Theatre Review: Todd McKenney Sings Peter Allen

Peter Allen was one of Australia’s most popular entertainers. Having portrayed Allen in the original Australian run of The Boy from Oz, Todd McKenney knows about his subject.

Presented by Todd McKenney and the Harbour Agency
Reviewed 7 May 2016

Peter Allen was one of Australia’s most popular entertainers. Up until his death in 1992, his showmanship and tenacious theatrical spirit continually gained fans worldwide.  The years since have seen his work re-appraised with his song-writing and singing skills highly regarded.  Whilst his hit songs including I Go to Rio, I Still Call Australia Home, etc are still standards, how he enthralled audiences from all walks of life is an ability few have.  With his life the subject of the popular stage show The Boy from Oz and a recent TV mini-series, it proves Peter Allen remains part of the entertainment psyche.

Having portrayed Allen in the original local theatrical run of The Boy from Oz, Todd McKenney knows a thing or two about his subject.  Like Allen, McKenney has done the hard yards in developing a persona of broad appeal.  Known for his stints as the waspish judge on TV’s Dancing with the Stars and his many stage and screen roles, McKenney’s all-encompassing entertainment skills mirror that of Allen’s gifts.  Presenting an evening of Allen’s songs as well as others, McKenney’s presence is immediately felt.  Possessing the same dynamic energy, McKenney continually bounced around the stage like a musical whirlwind.  The essence of Allen’s songs weren’t lost however as he was careful to inject the emotive power of the lyrics with a verve making Allen proud.

Backed by a 5 piece band of pianist, drummer, percussionist, bass-player and strong-voiced female singer, McKenney crafted a collage of colourful fun.  Between songs, he told tales of his times as Dancing with the Stars judge and hilariously weird anecdotes of audience reactions to The Boy from Oz.  Whilst telling these often ribald yarns, McKenney’s talents at audience participation was evident.  Embracing the crowd, he presented a sometimes almost intimate evening, letting them in on a few salacious secrets like any friend would.  This is something Peter Allen also excelled at as he endeared himself to his fans by not taking himself too seriously and not treating them like fools.  Like a keen mischief-maker McKenney pulled 2 ladies onto the stage for some numbers, having harmless fun and enjoying the spontaneity the evening’s concept provided.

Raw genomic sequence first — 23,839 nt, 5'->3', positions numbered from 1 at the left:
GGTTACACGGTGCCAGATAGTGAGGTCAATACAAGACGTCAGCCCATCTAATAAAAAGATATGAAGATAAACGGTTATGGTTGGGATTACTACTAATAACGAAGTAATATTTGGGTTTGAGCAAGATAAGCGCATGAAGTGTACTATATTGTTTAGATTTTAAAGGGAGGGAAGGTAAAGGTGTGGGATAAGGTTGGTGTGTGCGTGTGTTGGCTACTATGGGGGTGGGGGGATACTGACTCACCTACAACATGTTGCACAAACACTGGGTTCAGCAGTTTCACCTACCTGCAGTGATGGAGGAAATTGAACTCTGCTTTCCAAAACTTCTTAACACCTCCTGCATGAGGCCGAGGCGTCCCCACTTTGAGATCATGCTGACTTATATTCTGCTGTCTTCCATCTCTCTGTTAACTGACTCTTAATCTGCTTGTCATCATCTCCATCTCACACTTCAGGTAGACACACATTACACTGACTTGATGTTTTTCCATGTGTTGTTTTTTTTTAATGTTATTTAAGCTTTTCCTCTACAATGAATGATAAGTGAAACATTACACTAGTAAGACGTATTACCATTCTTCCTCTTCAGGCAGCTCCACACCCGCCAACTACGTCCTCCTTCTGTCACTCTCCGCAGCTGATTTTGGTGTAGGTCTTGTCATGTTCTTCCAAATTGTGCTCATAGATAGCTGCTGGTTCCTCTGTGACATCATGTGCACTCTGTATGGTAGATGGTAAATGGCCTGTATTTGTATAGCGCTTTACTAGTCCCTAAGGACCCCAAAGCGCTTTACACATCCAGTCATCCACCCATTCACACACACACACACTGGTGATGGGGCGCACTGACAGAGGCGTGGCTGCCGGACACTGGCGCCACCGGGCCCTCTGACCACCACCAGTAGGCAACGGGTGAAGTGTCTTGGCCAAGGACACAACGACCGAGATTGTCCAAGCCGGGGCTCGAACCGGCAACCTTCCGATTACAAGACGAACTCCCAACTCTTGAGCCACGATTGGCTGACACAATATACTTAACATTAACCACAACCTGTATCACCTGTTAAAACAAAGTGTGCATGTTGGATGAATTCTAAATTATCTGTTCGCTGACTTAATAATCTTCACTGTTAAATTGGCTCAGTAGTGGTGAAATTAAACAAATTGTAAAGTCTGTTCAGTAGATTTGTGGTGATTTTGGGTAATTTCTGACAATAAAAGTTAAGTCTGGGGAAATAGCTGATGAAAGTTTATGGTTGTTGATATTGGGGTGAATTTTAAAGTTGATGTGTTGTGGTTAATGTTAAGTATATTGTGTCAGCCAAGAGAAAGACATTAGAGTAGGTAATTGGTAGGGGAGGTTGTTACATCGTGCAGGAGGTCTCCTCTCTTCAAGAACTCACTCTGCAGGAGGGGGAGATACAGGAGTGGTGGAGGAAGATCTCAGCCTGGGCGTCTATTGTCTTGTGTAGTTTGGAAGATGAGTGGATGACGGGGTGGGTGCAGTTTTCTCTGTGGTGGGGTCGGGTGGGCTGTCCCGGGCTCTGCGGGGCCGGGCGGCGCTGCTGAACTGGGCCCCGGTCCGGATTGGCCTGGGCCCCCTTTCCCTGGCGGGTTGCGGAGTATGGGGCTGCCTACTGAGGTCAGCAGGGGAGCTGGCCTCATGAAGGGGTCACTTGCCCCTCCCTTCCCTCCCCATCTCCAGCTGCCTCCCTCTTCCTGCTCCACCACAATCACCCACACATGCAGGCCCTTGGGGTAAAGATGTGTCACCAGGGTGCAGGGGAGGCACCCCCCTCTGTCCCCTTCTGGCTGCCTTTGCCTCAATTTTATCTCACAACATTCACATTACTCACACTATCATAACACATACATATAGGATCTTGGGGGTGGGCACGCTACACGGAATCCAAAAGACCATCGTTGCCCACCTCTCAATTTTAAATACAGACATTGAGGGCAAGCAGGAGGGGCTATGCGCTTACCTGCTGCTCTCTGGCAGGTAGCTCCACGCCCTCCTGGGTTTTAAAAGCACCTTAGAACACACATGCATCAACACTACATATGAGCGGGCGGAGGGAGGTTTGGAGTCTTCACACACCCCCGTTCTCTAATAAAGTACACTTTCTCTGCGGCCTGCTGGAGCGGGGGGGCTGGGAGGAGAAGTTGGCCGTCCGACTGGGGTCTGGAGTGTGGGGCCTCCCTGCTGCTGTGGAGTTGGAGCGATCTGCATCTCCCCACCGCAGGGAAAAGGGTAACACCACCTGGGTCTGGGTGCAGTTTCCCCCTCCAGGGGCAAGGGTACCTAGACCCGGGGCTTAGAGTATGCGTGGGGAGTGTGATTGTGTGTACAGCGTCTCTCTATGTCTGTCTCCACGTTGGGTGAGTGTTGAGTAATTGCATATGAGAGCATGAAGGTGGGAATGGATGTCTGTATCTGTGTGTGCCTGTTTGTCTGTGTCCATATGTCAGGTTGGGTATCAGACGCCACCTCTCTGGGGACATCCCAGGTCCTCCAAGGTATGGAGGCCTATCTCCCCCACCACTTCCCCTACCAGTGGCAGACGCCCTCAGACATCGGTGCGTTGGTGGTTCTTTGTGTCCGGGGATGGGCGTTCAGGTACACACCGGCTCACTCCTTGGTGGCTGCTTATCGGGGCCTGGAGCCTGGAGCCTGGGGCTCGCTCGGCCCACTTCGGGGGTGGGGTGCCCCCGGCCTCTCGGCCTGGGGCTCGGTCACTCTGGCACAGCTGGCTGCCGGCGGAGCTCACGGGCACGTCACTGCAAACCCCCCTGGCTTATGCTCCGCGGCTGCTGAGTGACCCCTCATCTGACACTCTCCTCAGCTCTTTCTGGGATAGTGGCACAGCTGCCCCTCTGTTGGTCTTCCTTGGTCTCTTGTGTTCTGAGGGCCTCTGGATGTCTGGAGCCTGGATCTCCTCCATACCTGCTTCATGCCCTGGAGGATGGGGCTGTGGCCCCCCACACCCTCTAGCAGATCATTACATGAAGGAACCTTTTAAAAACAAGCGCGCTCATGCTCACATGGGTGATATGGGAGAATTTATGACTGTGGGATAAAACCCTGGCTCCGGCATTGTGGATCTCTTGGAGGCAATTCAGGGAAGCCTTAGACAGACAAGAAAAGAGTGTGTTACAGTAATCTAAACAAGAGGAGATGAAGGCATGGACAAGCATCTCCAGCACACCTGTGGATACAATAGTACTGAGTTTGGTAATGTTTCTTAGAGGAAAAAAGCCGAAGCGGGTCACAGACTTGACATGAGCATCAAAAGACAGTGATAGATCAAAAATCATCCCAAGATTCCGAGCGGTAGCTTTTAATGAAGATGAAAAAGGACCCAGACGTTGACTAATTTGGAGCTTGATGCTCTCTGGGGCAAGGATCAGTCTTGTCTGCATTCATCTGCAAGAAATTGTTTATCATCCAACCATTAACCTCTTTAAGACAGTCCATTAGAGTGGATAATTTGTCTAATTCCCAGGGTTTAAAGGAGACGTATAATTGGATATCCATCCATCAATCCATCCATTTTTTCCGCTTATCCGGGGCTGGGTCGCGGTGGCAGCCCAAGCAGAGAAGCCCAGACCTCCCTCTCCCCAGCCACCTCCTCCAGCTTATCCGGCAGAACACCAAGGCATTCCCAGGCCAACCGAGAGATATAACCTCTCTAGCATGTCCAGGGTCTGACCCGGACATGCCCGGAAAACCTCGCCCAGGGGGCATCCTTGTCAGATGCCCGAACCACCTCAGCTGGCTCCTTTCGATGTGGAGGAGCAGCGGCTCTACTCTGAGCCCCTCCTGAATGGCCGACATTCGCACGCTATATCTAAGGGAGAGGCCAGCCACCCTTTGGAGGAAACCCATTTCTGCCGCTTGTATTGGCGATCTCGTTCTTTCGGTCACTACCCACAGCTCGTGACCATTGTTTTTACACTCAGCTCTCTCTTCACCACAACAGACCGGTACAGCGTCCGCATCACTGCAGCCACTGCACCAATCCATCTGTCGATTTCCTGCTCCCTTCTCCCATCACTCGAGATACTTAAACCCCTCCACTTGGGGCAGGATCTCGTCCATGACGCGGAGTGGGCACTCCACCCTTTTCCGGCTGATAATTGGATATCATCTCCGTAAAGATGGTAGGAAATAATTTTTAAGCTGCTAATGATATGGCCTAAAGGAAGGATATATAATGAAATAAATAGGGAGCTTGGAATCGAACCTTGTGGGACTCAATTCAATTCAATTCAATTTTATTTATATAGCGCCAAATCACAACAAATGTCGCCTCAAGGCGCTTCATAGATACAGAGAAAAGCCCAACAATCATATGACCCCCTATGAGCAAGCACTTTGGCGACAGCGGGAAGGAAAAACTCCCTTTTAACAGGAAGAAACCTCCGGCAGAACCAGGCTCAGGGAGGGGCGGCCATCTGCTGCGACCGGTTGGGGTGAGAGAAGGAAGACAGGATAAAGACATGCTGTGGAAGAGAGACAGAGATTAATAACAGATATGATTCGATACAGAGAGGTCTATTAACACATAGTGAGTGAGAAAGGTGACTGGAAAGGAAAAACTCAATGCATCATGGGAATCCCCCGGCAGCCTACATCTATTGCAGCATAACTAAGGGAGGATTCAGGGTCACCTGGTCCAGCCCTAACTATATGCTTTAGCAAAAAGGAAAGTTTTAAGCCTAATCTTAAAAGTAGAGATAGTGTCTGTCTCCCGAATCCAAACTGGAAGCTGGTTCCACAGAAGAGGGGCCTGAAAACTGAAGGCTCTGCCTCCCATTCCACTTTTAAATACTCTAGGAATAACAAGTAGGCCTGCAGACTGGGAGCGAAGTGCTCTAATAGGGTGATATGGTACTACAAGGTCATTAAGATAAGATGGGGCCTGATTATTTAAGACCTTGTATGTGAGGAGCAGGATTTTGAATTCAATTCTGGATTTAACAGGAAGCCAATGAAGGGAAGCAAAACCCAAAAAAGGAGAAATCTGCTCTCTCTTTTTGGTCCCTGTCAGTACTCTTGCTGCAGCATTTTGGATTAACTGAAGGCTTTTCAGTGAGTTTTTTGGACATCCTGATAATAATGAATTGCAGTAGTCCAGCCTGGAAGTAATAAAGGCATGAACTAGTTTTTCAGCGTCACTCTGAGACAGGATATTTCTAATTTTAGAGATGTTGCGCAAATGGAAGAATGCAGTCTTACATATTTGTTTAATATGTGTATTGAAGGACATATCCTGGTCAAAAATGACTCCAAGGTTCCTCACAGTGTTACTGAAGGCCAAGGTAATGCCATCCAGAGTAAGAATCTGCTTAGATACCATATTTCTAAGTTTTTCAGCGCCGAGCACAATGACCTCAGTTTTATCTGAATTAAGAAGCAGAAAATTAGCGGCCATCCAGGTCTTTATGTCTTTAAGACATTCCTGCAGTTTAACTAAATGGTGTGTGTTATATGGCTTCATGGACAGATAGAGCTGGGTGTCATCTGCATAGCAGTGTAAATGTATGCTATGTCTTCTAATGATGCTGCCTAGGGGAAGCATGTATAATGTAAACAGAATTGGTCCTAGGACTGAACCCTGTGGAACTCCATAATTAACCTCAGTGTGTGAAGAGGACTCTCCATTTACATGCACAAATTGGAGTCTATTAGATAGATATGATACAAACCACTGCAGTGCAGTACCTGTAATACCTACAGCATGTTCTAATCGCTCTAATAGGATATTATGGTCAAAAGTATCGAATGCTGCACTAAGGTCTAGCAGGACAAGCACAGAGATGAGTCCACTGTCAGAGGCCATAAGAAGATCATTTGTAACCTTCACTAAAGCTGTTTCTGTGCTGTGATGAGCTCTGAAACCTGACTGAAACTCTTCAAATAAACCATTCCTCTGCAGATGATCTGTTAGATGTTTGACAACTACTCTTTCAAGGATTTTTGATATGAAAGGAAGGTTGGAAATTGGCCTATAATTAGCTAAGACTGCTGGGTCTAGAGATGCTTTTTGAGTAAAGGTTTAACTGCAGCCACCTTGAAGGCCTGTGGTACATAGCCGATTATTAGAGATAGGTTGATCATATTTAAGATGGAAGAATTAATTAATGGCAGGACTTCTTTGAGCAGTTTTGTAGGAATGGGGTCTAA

Although the songs, staging and music were fantastic, occasionally the pacing of the show sagged. This was keenly seen during the monologues between songs which tended to outstay their welcome.  They were still interesting but could have been edited down and replaced by more of Allen’s amazing work.  Despite this, McKenney proved he is a born showman – willing to go the extra mile in conjuring high-quality entertainment.  The mix of energetic tunes and ballads were perfectly blended as familiar and less well-known Allen tunes received an airing.  This was a type of show everyone could enjoy proving the timeless quality of the songs which will keep the flame of Allen’s creativity alive for generations.

Todd McKenney’s tribute to Peter Allen was a fun, entertaining evening worth anyone’s time.  Whilst the show’s rhythm was sometimes slow, you couldn’t fault those on stage who delivered a generally exciting package of zesty verve which Allen would have raised a well-chilled Pina colada to.

Reviewed by Patrick Moore
Twitter: @PatrickMoore14

Season: Ended

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